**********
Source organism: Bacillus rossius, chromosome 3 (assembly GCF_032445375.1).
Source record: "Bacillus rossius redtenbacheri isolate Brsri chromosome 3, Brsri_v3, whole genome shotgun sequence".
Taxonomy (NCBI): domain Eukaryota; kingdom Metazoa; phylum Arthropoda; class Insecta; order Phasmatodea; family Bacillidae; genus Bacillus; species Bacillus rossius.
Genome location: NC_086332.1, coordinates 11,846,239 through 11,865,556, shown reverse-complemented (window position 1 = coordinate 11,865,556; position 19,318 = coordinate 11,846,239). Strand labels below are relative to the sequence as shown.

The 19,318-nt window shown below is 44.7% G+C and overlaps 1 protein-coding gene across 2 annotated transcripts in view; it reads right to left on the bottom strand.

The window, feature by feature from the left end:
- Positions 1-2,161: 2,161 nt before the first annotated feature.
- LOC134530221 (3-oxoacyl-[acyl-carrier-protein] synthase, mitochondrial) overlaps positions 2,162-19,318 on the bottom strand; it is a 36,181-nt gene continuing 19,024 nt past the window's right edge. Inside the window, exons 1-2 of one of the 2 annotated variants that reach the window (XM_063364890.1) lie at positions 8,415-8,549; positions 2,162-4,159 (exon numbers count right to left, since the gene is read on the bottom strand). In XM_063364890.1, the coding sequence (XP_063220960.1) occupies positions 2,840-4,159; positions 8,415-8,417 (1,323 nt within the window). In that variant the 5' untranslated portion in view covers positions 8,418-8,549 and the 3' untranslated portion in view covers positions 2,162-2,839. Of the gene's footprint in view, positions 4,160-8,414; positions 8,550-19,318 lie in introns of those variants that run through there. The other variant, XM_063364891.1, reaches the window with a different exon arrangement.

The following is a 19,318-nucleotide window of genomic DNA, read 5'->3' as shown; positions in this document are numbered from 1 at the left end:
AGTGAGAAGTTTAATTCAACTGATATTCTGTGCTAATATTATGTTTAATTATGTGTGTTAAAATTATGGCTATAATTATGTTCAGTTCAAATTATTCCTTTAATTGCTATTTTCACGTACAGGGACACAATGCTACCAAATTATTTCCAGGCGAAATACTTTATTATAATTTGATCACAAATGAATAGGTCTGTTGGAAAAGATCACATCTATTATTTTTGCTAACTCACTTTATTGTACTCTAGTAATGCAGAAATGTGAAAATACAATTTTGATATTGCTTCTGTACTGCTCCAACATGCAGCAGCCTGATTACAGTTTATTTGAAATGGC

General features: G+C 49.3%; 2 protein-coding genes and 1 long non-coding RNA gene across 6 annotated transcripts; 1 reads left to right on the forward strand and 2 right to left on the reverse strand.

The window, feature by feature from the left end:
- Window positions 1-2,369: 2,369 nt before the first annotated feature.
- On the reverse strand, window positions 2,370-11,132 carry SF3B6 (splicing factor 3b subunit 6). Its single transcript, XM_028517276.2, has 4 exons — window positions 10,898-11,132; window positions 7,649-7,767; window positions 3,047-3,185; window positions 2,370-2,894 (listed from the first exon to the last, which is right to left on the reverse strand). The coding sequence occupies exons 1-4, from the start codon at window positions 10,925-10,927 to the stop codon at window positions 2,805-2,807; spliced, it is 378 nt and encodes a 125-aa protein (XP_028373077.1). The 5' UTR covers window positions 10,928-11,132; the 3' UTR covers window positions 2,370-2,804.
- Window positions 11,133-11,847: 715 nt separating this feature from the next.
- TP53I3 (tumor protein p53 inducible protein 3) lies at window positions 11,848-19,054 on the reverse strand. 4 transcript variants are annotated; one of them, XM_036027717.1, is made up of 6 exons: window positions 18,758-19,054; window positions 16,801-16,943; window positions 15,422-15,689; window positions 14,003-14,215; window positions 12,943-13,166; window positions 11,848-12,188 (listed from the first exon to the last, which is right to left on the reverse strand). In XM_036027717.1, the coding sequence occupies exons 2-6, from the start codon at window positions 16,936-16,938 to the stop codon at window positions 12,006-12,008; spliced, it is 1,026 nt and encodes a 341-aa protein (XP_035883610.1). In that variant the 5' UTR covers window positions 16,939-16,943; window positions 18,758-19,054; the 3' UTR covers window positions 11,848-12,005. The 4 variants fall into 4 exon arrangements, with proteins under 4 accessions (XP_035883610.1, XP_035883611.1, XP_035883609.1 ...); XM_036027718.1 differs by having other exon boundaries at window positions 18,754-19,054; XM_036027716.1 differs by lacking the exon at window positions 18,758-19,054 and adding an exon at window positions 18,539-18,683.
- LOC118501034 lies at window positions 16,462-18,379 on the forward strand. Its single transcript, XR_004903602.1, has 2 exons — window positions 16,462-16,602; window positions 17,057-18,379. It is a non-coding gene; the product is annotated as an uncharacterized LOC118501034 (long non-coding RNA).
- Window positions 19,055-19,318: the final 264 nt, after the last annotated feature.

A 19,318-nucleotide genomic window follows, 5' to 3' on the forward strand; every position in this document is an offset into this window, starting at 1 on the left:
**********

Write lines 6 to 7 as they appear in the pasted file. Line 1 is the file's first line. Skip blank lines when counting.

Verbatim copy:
The window, feature by feature from the left end:
- Positions 1-2,161: 2,161 nt before the first annotated feature.